This passage sums up in a nutshell the difference between main-character-David and narrator-David. Main-character-David is still a child, with a child's instincts. He knows that something is wrong with Mr. Murdstone, but he doesn't know what. But narrator-David knows all too well what Mr. Murdstone will mean for character-David. And narrator-David's pity for his past self, who "could observe, in little pieces" but could not "[catch] anybody," influences our own sympathy for character-David.

A great wind rises, and the summer is gone in a moment. We are playing in the winter twilight, dancing about the parlour. When my mother is out of breath and rests herself in an elbow-chair, I watch her winding her bright curls round her fingers, and straitening her waist, and nobody knows better than I do that she likes to look so well, and is proud of being so pretty. (2. 10)

David knows best that Mrs. Copperfield "is proud of being so pretty" because he is a child, and she is one, too, at least emotionally. The two of them share this intense mutual sympathy not only because they are mother and son, but also because they're both so young. This is a moment in the second chapter when narrator-David lapses into present tense narration. By moving from past to present tense, he makes the scene David describes seem that much more immediate, as though it's happening right in front of us. What's the emotional effect of this shift in narrative tone?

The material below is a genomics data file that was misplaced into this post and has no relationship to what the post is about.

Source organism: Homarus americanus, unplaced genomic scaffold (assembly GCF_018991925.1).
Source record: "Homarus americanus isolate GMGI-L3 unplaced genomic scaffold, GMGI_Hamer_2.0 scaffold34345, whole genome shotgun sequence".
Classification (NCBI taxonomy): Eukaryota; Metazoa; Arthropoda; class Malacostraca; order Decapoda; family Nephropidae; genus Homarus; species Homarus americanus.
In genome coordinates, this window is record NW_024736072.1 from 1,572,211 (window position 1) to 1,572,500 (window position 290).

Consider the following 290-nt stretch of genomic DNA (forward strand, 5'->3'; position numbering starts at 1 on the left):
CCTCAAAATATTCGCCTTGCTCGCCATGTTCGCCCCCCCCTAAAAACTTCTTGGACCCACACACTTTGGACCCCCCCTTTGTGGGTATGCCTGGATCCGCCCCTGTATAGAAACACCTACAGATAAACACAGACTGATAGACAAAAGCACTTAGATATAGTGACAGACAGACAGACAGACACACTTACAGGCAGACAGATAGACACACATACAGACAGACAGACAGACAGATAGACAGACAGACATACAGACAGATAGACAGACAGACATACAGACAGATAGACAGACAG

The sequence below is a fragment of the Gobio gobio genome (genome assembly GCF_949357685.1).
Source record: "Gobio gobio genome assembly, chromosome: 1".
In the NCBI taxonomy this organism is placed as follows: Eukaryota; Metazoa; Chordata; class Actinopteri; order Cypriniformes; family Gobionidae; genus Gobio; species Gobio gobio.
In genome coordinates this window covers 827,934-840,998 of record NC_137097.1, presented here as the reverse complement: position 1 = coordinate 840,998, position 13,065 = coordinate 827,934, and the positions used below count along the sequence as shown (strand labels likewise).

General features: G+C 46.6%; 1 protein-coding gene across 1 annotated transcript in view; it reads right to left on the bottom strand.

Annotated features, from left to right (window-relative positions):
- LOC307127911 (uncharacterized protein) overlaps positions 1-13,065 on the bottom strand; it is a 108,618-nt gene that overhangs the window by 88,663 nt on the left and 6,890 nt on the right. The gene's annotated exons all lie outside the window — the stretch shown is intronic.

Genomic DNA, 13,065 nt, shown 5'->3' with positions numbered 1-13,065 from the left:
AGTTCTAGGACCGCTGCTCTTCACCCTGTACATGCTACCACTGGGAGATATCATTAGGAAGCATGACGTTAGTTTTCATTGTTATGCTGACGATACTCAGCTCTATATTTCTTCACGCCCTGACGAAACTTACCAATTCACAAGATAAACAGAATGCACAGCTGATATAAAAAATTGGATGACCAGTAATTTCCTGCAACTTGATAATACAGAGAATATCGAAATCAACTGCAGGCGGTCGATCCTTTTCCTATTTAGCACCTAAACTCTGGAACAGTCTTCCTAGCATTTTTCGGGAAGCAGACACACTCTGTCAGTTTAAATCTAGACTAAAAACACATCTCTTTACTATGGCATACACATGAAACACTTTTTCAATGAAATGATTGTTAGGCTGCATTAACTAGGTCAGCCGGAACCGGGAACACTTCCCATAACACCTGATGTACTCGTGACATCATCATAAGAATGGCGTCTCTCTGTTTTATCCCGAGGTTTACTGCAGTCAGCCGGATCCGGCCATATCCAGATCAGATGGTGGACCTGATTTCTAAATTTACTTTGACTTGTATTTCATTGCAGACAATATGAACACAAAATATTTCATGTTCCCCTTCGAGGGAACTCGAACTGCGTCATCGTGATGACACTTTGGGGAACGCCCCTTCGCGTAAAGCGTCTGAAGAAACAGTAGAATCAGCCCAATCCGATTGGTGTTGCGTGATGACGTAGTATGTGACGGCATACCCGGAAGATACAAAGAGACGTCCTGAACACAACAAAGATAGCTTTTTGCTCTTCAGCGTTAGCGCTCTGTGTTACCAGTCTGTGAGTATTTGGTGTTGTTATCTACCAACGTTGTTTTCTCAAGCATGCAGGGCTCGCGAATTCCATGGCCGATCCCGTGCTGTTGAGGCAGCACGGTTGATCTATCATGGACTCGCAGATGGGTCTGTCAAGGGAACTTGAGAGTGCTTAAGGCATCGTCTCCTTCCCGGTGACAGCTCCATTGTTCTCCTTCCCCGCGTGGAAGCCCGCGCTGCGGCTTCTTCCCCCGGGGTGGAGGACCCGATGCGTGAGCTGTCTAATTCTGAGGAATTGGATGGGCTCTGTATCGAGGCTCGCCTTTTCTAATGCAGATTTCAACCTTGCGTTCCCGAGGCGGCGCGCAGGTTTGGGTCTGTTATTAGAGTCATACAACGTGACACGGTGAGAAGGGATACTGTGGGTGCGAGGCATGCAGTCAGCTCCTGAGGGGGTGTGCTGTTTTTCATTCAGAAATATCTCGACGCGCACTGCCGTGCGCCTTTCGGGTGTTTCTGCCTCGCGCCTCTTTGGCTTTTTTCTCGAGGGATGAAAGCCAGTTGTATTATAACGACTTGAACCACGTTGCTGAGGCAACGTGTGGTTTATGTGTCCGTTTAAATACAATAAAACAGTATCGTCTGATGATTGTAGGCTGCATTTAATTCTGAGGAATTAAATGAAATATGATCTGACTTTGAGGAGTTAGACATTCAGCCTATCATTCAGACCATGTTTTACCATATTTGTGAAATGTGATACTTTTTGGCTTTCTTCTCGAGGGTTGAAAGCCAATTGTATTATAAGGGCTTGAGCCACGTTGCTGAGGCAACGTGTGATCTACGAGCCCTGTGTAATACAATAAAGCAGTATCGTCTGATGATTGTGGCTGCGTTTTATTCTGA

There was more laughter at this, and Mr. Quinion said he would ring the bell for some sherry in which to drink to Brooks. This he did; and when the wine came, he made me have a little, with a biscuit, and, before I drank it, stand up and say, 'Confusion to Brooks of Sheffield!' The toast was received with great applause, and such hearty laughter that it made me laugh too; at which they laughed the more. In short, we quite enjoyed ourselves. (2.82)